Advice from Daniel Varndell for Early Career Researchers
After completing and defending my PhD thesis, the question very quickly turned to the need to publish. Much of the advice I received advocated publishing the thesis as soon as possible, mainly to catch the REF and thereby enhance the prospect of finding a job.
A monograph is, however, a very different body of work to a thesis. So, rather than sending out a proposal at once, and simply rewriting a chapter of the thesis to go with it, I ignored the advice and decided to think of the book as a new project. This involved taking key concepts from the thesis, but significantly reworking and developing them. This approach took a long time (three years, post-viva) because the work was undertaken alongside HPL teaching and summer work, which slowed the project down considerably.
However, the proposal I eventually submitted to Palgrave was a book proposal, rather than a modified thesis proposal. As such, the submission process was significantly easier; the project was accepted, a contract issued, and the completed manuscript took just three months to finish and submit. The book appeared in print just eight months later (less than a year after I first submitted the proposal.) I have no doubt that this was because I took that time to develop the project.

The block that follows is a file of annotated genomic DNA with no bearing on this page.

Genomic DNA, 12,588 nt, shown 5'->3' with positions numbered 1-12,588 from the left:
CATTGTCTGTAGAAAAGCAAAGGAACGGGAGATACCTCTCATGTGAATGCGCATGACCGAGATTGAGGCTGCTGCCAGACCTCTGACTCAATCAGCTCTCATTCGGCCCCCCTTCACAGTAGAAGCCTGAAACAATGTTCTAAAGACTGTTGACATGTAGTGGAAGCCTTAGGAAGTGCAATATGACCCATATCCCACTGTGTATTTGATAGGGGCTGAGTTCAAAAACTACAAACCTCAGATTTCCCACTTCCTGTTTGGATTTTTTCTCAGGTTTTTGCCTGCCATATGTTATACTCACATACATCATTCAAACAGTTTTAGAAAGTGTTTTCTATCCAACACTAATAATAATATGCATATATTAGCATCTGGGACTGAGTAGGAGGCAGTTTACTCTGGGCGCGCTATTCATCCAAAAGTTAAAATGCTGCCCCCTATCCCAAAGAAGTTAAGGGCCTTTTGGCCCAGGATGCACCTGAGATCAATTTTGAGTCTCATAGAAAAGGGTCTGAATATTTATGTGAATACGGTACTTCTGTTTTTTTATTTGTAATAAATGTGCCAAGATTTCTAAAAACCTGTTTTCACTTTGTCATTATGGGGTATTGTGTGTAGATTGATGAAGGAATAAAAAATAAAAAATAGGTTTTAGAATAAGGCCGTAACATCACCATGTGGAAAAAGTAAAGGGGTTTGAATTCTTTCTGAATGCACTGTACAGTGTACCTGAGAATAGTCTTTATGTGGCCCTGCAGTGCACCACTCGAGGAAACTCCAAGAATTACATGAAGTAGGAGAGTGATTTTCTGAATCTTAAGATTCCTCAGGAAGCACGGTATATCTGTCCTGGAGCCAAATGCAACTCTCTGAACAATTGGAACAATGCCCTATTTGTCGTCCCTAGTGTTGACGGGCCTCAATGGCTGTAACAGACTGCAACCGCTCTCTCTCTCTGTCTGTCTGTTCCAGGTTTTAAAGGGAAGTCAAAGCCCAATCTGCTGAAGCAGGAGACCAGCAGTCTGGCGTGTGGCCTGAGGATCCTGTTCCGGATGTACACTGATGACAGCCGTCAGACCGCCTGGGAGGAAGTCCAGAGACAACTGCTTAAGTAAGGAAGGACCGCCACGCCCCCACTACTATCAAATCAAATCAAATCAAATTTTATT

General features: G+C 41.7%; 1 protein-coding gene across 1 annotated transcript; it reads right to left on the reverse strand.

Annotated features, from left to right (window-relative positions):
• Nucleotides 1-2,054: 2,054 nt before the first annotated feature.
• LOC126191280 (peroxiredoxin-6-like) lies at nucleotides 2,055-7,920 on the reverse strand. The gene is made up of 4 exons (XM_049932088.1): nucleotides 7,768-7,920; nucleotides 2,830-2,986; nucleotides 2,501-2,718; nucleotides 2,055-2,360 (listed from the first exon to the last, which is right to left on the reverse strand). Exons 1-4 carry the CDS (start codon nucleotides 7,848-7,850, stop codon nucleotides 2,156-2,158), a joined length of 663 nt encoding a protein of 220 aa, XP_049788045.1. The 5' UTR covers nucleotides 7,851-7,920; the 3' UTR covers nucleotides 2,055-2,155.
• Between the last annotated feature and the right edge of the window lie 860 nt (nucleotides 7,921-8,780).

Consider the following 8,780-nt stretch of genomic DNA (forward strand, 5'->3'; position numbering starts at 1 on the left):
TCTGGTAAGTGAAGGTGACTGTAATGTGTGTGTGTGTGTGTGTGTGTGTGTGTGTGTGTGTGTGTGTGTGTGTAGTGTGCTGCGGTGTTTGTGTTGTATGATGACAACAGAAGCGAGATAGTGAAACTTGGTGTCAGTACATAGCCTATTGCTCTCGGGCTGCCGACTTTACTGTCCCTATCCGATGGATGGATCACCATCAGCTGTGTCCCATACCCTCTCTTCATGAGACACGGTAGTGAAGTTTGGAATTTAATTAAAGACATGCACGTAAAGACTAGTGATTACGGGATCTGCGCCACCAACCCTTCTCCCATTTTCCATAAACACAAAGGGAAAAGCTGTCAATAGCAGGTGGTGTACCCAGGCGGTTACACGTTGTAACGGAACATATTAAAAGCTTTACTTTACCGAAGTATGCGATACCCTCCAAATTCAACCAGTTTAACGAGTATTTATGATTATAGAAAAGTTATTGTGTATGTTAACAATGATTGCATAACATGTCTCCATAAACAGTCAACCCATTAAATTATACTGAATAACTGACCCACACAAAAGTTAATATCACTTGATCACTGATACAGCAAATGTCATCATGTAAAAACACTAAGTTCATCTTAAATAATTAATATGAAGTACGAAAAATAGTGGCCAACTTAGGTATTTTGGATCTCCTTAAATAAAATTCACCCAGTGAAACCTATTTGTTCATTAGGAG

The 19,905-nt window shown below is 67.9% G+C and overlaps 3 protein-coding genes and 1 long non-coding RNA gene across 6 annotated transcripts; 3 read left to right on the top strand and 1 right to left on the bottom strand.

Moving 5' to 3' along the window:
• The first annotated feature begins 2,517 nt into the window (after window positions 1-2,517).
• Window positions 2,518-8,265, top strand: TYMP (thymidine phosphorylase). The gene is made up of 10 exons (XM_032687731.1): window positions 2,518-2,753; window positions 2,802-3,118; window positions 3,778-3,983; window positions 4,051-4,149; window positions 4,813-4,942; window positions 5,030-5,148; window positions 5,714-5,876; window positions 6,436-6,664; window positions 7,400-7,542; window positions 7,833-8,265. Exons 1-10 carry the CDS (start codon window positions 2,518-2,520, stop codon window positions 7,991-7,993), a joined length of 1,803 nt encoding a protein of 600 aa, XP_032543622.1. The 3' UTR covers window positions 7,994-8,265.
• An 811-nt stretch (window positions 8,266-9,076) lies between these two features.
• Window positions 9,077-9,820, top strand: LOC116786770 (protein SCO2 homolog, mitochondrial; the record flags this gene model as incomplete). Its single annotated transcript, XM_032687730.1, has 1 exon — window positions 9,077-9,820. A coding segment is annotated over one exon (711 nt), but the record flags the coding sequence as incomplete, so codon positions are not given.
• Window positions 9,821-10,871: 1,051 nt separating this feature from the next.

I understand that this might be difficult to hear when you’ve recently completed a PhD, and find that you are competing in a job market that is saturated, and often quite unstable. The temptation is to try a short cut, and publish the thesis quickly. However, in taking the time to develop my project beyond the thesis, I found the process of getting my doctoral research published much easier in the long run. I found that I had a better sense of what an academic book is (in contrast to a PhD thesis); I had a much more rounded understanding not only of my subject area, but also of the field into which my research would be received; and, finally, I gained confidence through liaising with the editorial staff at Palgrave, who supported me at every turn.
Two months after publishing my monograph with Palgrave, I successfully applied for a lectureship at the University of Winchester, and am now a full-time permanent member of staff. I wish the very best of luck to any and all of you on getting your theses published!’
Daniel Varndell is the author of Hollywood Remakes, Deleuze and the Grandfather Paradox (2014)